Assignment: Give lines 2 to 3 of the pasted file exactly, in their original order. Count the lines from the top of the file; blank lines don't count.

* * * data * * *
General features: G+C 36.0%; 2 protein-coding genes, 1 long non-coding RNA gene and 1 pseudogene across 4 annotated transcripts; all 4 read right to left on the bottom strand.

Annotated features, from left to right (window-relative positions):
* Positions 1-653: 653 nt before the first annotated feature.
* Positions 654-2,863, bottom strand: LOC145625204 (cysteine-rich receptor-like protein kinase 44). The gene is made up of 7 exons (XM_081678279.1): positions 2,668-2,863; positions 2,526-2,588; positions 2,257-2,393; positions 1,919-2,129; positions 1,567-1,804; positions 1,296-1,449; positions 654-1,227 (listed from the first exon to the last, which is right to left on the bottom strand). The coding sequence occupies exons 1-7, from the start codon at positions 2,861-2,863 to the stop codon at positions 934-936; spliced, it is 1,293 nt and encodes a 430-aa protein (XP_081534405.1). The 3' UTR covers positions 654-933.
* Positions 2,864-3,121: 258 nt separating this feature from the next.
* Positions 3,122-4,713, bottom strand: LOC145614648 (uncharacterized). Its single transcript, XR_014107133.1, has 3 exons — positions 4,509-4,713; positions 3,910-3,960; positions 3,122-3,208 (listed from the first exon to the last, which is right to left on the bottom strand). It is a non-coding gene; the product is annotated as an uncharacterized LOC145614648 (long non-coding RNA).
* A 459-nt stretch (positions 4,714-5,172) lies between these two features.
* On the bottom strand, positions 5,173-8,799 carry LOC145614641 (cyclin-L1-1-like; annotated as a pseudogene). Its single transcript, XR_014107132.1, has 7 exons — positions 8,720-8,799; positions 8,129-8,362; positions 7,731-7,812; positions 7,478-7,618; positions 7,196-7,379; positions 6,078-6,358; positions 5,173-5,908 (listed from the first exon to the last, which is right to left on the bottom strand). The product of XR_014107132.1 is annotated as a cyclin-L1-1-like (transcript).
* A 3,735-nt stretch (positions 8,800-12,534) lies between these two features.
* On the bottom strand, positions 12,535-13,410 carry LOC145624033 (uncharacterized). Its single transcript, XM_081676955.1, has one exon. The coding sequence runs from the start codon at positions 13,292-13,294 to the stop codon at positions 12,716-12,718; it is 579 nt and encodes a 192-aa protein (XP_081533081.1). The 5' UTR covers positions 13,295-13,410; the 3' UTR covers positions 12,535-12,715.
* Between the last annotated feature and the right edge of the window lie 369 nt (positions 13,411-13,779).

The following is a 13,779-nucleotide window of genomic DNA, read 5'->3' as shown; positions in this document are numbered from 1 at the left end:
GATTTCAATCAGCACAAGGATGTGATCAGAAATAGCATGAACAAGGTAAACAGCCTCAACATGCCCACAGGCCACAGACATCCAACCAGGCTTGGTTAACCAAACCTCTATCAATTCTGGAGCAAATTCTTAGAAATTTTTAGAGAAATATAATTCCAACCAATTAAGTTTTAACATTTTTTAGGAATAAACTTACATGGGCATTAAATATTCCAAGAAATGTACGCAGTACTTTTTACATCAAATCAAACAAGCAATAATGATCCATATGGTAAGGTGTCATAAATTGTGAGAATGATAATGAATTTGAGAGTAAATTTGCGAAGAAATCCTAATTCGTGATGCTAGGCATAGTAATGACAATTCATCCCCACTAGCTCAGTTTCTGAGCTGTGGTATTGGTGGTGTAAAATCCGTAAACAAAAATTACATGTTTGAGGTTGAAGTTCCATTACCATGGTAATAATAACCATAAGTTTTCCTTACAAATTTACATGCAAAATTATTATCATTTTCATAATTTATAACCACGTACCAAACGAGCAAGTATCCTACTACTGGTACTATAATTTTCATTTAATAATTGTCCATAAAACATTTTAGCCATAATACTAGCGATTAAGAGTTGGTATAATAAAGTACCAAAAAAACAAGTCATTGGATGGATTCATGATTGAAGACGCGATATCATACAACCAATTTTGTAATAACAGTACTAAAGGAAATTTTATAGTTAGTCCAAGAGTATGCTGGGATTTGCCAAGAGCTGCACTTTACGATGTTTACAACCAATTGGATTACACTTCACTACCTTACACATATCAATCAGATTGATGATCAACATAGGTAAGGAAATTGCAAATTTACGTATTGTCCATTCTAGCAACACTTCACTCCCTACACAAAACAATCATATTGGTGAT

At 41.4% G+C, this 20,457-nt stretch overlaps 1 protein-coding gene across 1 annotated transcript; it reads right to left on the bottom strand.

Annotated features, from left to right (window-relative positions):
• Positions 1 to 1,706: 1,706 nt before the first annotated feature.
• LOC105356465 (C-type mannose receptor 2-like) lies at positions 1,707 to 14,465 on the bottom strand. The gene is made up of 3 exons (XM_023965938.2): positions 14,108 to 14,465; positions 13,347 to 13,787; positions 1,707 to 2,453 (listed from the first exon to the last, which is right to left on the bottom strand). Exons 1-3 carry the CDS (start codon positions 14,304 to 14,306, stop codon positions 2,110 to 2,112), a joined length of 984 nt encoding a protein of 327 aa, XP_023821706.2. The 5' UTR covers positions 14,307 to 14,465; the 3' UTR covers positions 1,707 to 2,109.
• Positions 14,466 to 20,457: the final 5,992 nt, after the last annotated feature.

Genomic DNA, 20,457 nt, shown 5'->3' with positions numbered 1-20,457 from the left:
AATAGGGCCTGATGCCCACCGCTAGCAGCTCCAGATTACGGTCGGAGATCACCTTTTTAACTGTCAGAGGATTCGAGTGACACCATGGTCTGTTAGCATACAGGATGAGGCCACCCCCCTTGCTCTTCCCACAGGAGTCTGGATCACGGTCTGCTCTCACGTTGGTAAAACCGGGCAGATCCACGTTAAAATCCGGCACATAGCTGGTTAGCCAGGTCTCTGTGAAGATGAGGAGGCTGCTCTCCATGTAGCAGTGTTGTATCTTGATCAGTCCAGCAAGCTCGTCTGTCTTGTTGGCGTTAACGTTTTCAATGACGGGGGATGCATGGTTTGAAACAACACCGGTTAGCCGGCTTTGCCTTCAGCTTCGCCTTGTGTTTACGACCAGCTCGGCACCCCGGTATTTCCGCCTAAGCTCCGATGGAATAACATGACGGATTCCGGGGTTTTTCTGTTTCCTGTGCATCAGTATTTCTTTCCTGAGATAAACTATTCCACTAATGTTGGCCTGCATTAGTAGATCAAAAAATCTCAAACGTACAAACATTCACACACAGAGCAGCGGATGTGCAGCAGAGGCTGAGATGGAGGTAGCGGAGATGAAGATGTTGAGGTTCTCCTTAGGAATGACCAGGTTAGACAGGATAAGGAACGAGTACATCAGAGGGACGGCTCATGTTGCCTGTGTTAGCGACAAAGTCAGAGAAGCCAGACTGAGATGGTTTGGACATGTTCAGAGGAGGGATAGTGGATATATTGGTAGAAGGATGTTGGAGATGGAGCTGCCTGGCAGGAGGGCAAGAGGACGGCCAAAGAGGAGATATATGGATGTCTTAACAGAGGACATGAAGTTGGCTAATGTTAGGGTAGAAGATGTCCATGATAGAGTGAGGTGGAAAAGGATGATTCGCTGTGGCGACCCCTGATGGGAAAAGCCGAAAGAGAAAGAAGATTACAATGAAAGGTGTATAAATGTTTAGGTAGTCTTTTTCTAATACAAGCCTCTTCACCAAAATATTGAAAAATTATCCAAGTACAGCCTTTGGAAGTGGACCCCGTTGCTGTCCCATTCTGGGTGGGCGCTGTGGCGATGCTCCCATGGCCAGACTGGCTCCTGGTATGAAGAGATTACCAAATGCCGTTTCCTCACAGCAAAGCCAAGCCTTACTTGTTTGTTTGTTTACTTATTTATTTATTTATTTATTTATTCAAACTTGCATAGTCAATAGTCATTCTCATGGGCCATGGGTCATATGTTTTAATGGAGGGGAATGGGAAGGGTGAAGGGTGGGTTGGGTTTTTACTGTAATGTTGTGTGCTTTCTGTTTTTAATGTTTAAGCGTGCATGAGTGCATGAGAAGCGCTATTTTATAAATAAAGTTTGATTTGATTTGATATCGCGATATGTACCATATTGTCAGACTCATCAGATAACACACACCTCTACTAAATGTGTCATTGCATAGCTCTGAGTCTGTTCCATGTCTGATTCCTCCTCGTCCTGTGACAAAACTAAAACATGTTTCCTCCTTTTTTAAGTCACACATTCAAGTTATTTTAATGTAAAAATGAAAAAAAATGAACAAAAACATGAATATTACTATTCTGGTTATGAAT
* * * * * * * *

Annotated features, from left to right (window-relative positions):
* Positions 1-653: 653 nt before the first annotated feature.